Pat Schroeder was always quick with a quip when she represented Denver in Congress for 24 years, from 1972-1996, whether she was talking one-on-one with a reporter or treating the masses to her opinion of the "Teflon presidency" of Ronald Reagan.
In China with members of the House Armed Services Committee in the spring of 1979, Schroeder donned an Easter Bunny outfit and handed out candy to kids at the U.S. Embassy. And then she donned the costume again on a trip to the Great Wall.
Or did she? Maybe there is no Easter Bunny!
Bunnygate created headlines around the world -- and criticism back at home. "In the press reports, Schroeder's whimsy appeared flaky and foolish," wrote Joan Lowy in Pat Schroeder: A Woman of the House:
If you like this story, consider signing up for our email newsletters.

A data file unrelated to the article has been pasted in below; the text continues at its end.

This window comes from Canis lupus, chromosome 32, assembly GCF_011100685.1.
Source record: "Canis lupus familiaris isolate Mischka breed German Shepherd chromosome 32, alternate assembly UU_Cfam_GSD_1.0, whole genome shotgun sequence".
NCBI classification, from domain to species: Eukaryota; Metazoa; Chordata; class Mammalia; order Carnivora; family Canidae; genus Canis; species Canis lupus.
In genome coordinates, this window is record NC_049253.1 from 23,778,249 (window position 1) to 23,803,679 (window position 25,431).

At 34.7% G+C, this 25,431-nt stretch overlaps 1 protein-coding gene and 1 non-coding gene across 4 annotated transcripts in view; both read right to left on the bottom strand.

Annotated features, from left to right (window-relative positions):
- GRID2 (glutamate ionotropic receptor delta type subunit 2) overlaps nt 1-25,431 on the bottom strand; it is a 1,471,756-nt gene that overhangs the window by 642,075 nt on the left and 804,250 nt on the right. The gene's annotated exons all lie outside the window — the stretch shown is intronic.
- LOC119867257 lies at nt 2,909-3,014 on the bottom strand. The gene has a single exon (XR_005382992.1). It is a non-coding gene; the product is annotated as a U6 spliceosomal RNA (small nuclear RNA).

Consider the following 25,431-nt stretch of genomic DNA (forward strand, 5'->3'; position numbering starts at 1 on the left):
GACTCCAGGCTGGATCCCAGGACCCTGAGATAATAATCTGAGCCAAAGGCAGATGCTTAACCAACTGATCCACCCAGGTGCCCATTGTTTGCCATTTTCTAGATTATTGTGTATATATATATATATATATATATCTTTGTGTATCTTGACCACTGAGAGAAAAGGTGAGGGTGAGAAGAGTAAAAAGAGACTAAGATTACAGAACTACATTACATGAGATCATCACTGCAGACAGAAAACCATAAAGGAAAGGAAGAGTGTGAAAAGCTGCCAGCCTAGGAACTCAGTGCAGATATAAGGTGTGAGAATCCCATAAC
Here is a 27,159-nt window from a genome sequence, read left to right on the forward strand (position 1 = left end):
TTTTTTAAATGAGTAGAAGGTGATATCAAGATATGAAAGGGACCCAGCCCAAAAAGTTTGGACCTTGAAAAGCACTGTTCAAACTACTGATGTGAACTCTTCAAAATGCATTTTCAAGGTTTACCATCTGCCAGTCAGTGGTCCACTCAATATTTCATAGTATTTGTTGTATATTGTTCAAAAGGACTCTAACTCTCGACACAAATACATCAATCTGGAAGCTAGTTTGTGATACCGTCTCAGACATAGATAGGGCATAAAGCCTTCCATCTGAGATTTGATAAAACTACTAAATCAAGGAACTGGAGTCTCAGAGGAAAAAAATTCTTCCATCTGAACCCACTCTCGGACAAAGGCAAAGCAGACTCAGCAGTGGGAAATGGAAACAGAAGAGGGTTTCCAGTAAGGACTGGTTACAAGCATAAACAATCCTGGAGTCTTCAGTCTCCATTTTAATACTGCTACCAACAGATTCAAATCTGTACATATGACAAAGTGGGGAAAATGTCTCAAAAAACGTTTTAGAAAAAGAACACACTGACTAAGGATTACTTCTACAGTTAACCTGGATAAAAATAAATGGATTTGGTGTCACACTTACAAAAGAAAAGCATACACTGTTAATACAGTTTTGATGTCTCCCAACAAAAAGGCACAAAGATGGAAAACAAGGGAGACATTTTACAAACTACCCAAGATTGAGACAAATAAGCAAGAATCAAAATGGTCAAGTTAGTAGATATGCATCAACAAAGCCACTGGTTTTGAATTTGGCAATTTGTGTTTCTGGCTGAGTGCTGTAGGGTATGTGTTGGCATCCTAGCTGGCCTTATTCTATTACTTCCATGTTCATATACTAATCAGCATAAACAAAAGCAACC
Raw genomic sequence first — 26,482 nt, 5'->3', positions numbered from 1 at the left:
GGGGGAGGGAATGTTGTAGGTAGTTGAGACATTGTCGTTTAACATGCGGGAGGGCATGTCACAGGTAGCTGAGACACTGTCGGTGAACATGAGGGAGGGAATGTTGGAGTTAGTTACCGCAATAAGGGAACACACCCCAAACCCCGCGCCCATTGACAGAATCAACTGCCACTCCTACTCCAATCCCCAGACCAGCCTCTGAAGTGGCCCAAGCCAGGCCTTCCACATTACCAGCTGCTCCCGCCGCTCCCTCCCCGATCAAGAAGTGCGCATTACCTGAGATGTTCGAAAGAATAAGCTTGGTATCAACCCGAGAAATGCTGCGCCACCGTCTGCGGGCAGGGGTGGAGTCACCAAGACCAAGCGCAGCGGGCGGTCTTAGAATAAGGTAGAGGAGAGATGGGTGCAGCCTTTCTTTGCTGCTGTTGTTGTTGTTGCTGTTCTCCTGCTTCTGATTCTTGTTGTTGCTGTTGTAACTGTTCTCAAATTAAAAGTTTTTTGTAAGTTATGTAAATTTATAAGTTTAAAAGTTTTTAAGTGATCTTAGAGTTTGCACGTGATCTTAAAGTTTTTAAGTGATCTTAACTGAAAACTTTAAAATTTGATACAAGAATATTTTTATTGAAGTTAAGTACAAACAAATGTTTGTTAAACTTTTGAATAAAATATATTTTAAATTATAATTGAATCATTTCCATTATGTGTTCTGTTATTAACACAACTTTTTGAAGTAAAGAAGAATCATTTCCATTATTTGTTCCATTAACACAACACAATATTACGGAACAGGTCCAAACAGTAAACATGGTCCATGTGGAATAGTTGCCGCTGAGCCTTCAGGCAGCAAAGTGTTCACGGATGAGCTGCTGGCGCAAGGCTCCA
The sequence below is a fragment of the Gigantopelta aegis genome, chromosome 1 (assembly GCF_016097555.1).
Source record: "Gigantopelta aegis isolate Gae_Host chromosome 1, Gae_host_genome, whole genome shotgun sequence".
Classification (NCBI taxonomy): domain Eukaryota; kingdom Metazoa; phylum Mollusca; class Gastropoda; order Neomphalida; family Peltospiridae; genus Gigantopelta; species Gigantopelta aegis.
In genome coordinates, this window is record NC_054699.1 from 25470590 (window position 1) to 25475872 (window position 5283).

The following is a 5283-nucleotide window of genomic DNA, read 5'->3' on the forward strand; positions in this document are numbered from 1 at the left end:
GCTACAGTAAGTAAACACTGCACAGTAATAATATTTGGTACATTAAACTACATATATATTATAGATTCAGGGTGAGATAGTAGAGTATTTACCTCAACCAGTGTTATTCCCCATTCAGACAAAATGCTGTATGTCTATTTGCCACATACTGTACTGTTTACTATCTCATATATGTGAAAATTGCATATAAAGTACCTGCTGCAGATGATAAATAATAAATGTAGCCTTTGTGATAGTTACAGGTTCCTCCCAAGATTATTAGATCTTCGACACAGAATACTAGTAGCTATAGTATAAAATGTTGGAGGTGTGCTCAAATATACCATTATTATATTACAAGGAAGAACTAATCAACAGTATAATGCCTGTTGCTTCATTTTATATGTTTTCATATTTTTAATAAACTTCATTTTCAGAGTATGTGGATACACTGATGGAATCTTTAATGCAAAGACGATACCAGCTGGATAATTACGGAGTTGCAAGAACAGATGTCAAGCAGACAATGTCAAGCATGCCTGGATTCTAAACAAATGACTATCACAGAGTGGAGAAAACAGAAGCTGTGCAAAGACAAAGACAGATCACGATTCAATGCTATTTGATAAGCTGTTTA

SHOW ME HOW
You have successfully signed up for your selected newsletter(s) - please keep an eye on your mailbox, we're movin' in!
But in his new book, Confessions of a Political Spouse, Jim Schroeder insists that the bunny story was blown out of proportion. Yes, his wife had worn the bunny suit, with its papier-mache head, at the embassy, just as she'd worn it to escort Colorado's Cherry Blossom Festival princess a few weeks earlier. "It was, incidentally, a big hit," he says. She took the costume along when the contingent boarded a bus on a tour to the Great Wall, and held the head up to the window when they passed Chinese families, he explains, since the rabbit is a good luck symbol in China. And then, when the bus stopped, yes, Pat got off the bus, "briefly put on the bunny head, waving to the kids... It was all great fun and lasted about five minutes."
The Easter Bunny did not hop up to the Great Wall, he insists, although the legend lives on.
You can ask Jim Schroeder all about it at noon today, when he'll be at the LoDo Tattered Cover to sign his book. He will not be wearing a bunny suit.